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Trip Report Mini-Trip Report: You Can See Hoover Dam in Four Hours from Vegas!

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I don’t remember how young I was when I became aware of Hoover Dam, but growing up I do remember my parents frequently talking about what an amazing accomplishment it was. During elementary school, I probably was assigned a report on the dam because at some point its image — including those mysterious towers behind the dam — became fixed in my mind as a American icon I had to visit. My need to see was stoked by a fascinating documentary that I stumbled on within the last year while channel surfing. Using period film clips it described the building of the dam, amazingly, in less than five years during the early 1930s in the depths of the Great Depression.

As an adult, I’ve fortunately had the opportunity to travel over much of the U.S. — and to Las Vegas on several occasions — although to paraphrase Austin Powers, Vegas is really “not my bag, baby.” Yet even on those trips, the timing has never been right to take the short drive over to see The Dam. This spring and summer, a business project that required me to visit Las Vegas several times finally afforded me the chance to visit the Dam.

I arrive at McCarran International Airport and am in my rental car by 9:30 on a Monday morning. I need to be back in Vegas by 1:30 for a meeting, but based on helpful advice I’d received in this forum: http://bit.ly/pS5l6k - I think I can squeeze a dam tour into that window. The route from McCarran airport on I-215 and U.S. 93 through the sprawling suburb of Henderson, the desert, and Boulder City is only about 35 miles. The drive is pleasant, except for traffic congestion I encounter in Boulder City and on U.S. 93 as it narrows and winds down into the Black Canyon of the Colorado where the dam is located, and takes me about 50 minutes.

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    One of the most surprising things to me about the dam is the descent from Boulder City to Black Canyon — it must be over well 1000 feet loss in vertical elevation. Having seen Hoover Dam from the air a few times and in countless pictures, I have the misimpression that it is relatively level with its surroundings. Instead, and despite its height, it is tucked deep down in the canyon. The unexpected feeling I have as I drive down to and across the dam on the slender two-lane strip of U.S. 93 is almost claustrophobic. I don’t know if it is the morning light, the unexpected setting, or the monolithic density of the dam itself, but there is also something surreal in its appearance. Almost like I’m looking at a Hollywood set or a massive picture of the dam instead of the real object.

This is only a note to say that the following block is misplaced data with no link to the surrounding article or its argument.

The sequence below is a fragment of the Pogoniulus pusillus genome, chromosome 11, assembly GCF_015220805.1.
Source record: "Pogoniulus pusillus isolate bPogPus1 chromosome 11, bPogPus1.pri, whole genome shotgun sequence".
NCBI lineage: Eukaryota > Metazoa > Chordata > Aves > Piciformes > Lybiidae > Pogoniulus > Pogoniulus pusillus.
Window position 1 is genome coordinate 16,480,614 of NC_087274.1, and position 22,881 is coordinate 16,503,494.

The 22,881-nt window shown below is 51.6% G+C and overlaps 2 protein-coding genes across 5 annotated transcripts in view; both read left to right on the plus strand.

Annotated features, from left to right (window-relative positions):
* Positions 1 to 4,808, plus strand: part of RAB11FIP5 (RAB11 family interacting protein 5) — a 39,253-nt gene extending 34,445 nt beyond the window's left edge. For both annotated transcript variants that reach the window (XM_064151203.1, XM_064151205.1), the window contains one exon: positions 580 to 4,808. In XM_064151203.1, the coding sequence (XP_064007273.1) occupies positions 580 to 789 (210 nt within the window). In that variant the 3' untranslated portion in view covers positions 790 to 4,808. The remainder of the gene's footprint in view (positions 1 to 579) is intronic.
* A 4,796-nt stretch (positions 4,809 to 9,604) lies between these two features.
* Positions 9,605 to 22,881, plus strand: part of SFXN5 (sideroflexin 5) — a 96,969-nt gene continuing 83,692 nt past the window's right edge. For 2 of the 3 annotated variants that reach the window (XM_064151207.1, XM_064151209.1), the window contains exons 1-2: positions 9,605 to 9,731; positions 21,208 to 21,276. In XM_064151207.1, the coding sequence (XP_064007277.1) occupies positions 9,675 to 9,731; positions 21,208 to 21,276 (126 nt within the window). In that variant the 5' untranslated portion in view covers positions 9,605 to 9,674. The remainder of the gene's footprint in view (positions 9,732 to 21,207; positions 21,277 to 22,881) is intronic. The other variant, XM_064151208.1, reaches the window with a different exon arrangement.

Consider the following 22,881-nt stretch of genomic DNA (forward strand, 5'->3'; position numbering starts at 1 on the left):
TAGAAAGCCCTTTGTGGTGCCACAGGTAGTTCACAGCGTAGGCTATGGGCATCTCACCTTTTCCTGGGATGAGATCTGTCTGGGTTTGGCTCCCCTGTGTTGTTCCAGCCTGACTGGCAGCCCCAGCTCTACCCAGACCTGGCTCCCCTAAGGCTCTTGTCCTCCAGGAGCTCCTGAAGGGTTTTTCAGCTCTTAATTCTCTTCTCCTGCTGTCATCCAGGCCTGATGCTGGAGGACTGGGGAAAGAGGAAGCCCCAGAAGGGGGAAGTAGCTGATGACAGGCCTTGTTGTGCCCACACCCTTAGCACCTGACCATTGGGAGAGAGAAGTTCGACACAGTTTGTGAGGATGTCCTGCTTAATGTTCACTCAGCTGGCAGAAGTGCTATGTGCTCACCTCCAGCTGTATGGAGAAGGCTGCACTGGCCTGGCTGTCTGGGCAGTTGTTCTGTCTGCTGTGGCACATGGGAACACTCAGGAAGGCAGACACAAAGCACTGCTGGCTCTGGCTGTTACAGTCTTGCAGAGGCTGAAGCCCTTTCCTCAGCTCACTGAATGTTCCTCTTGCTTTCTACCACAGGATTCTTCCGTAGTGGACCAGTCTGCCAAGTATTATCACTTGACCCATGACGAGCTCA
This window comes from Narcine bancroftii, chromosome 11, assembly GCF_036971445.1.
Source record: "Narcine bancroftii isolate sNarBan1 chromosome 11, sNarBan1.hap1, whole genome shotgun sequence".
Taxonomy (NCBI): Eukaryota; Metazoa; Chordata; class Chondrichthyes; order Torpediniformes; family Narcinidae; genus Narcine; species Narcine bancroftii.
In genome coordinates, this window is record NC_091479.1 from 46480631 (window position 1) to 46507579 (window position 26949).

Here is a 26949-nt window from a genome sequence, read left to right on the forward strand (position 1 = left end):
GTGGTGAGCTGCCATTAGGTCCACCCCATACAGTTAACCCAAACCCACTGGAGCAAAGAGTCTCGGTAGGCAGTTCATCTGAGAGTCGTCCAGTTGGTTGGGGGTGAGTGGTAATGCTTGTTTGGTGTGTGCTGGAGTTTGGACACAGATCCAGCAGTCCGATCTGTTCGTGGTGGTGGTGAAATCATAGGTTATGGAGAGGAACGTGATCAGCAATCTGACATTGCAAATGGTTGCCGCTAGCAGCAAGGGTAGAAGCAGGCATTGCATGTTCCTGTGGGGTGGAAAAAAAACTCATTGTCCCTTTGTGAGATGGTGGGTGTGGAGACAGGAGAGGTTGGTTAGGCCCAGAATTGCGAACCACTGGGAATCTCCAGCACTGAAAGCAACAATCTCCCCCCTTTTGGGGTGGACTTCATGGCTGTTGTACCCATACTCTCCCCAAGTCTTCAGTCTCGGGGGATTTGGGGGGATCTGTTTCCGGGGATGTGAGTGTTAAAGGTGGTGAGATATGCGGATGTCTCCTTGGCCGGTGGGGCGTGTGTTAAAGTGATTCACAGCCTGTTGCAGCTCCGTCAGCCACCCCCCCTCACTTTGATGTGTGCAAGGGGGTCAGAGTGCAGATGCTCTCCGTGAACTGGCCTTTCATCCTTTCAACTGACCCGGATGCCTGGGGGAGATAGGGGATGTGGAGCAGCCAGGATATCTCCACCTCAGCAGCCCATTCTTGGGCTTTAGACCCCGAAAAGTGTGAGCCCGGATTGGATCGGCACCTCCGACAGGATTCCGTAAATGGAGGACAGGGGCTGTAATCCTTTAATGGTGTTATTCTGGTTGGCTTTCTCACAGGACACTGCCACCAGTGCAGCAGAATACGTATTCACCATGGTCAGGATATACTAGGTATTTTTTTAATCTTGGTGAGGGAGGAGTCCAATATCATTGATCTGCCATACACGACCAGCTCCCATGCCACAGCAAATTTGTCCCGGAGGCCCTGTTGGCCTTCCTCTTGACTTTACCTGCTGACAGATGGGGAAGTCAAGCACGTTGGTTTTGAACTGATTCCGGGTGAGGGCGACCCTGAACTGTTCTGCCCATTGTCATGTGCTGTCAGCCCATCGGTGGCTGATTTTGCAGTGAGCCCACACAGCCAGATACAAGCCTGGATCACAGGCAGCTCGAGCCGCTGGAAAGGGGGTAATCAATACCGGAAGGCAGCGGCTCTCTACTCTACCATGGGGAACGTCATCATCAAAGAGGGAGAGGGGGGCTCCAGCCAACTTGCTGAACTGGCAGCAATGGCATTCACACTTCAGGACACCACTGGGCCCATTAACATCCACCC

The former through-traffic across the dam (that must have made for a lot of congestion considering the narrowness of the highway over the dam itself) is now diverted over the magnificent Mike O'Callaghan–Pat Tillman Memorial Bridge that soars 900 feet above the Colorado River, just south of the dam. The arched bridge — a tremendous engineering feat in itself that pairs nicely with the dam — was just completed in late 2010. Despite the bridge bypass, the traffic on both sides the dam itself was beginning to build up. I’m afraid I might have already missed the chance for a guided tour of the dam’s interior. I make a beeline back over the dam to the Bureau of Reclamation’s newer multi-level visitor center recessed into the western side of the canyon.

    Damn — I’m indeed too late for tickets for the morning sessions of the full hour “Dam Tour,” if I plan to get back to Las Vegas in time for my meeting. Tickets are $30, the tours are limited to 20, and are sold first-come, first-served. Luckily, I am able to join the more limited “Powerplant Tour” ($11 for adults, see www.usbr.gov/lc/hooverdam/service/index.html for information about the tours.) After watching a 10 minute film on the dam’s history, the enthusiastic guide for our group of about 40 takes us down in large elevators through the cavernous tunnels to the giant electric turbines at the dam’s base. The Powerplant tour is run like clockwork and while lasting only 30 minutes, it provides, I think, a good feel for the interior and the functioning parts of the dam.

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    The refreshing brevity of the Powerplant tour gives me enough time when we return to the top to quickly walk through indoor exhibits on its history (I would like to spend more time here on another trip), then walk across the top of the dam, view its vast spillways and those mysterious towers that are huge water intakes to run the turbines, and see its Art Deco-era sculptures. There is a moving statue to the workers (about 100) who died during the construction of the dam, although according to our guide and contrary to myth, no workers are entombed in the dam’s concrete. Time is pressing, so I also skip the presentation at the small older Bureau of Reclamation visitor center.

    As I leave, I fortunately have saved enough time to stop at the turn-out for the O’Callaghan-Tillman Bridge and walk halfway across. Even though it is only late morning, the desert sun is already really beating down, so any visitors to the dam are well advised to pack sunscreen. The views of Hoover Dam from the bridge’s walkway are sweeping, providing a dramatic point to take in the entire vast panorama of the dam and its setting. I’m able to return to Las Vegas in time for my 1:30 meeting, so while a little rushed, I answer my initial question — Hoover Dam can be visited roundtrip from Las Vegas in four hours. While it is not hallowed ground in the sense of Gettysburg or Independence Hall, Hoover Dam is a stirring reminder to me of what we have accomplished as a people in an even more difficult time. I recommend it highly, and will visit again.

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